State Senator Hannah-Beth Jackson had nothing but praise for Governor Jerry Brown even though he vetoed her bill to require gun owners to report the theft or loss of their guns within five days. “The important thing is he signed six gun bills that will make California a much safer state,” Jackson said. Brown argued “responsible people” will report their guns missing with or without Jackson’s bill, and irresponsible people won’t.
Brown signed a bill that would require all ammunition vendors to be licensed and to screen would-be buyers to make sure they pass a background test. People deemed unfit to purchase a firearm — because of violent criminal history or severe mental illness — will not be allowed to purchase ammunition. Brown also signed a bill that would outlaw any gun that can be equipped with a quick-reload button for multi-round cartridges. The couple who killed 14 in San Bernardino last year had weapons equipped with this feature. In addition, Brown and the Legislature agreed to spend $5 million to study gun violence to determine what methods are most effective in reducing gun deaths and injuries.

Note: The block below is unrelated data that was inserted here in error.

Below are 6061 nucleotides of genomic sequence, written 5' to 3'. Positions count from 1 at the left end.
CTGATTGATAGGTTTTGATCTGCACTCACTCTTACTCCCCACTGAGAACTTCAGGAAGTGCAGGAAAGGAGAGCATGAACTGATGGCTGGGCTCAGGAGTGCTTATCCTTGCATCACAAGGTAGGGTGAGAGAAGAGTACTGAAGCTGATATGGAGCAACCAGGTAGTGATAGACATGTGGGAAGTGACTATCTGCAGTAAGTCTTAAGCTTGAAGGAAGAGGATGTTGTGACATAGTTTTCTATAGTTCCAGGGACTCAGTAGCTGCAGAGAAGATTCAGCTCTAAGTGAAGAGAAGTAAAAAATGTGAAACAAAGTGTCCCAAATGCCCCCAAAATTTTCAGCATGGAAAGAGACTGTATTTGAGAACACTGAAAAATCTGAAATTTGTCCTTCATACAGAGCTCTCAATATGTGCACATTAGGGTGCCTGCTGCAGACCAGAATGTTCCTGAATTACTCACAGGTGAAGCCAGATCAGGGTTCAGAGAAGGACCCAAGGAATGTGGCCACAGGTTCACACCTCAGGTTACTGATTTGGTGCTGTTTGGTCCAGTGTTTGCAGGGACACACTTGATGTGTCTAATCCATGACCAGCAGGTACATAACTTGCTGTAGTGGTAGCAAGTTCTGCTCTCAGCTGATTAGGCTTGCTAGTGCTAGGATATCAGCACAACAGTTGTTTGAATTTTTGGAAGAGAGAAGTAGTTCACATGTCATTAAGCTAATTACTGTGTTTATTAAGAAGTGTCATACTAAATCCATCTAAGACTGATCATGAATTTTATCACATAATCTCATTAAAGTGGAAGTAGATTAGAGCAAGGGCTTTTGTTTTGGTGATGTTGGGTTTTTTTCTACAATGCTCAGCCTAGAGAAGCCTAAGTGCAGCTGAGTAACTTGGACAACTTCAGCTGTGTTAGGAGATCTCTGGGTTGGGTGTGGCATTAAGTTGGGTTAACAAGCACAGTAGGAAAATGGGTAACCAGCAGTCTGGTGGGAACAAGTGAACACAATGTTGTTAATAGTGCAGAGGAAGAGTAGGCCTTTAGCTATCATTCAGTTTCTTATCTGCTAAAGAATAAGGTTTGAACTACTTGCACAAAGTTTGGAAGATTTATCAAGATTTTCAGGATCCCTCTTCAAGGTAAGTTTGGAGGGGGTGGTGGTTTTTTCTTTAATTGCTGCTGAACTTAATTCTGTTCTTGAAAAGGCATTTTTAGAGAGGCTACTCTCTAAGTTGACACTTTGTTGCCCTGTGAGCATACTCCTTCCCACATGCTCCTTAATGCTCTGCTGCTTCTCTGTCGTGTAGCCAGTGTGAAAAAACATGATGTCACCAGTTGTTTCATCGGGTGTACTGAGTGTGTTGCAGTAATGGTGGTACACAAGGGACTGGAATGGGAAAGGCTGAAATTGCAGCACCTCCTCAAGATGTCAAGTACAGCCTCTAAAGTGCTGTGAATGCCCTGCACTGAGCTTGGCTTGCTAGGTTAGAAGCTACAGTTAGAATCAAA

Rick Dodge, owner of Santa Barbara’s Dodge City gun shop, dismissed the package of new bills as “feel good” legislation that will have little practical effect. “Sales will go up initially because people don’t want to be regulated,” he said, “but then after a while, they’ll go down.” Dodge said California gun dealers were required to track ammunition sales between 1968 and 1986 to assist law enforcement, but the legislation was repealed because it had little utility. “Right now, 14,000 people are killed annually in car accidents,” he said. “Why aren’t we requiring all cars to come equipped with built-in breathalyzers?”
Even though Brown approved a major legislative package, Lt. Governor Gavin Newsom stated he plans to proceed with an even more ambitious collection of gun-control measures slated for the statewide ballot this November. Many Democratic party leaders fear that Newsom’s initiative will galvanize gun-control opponents and bring them to the polls in large numbers.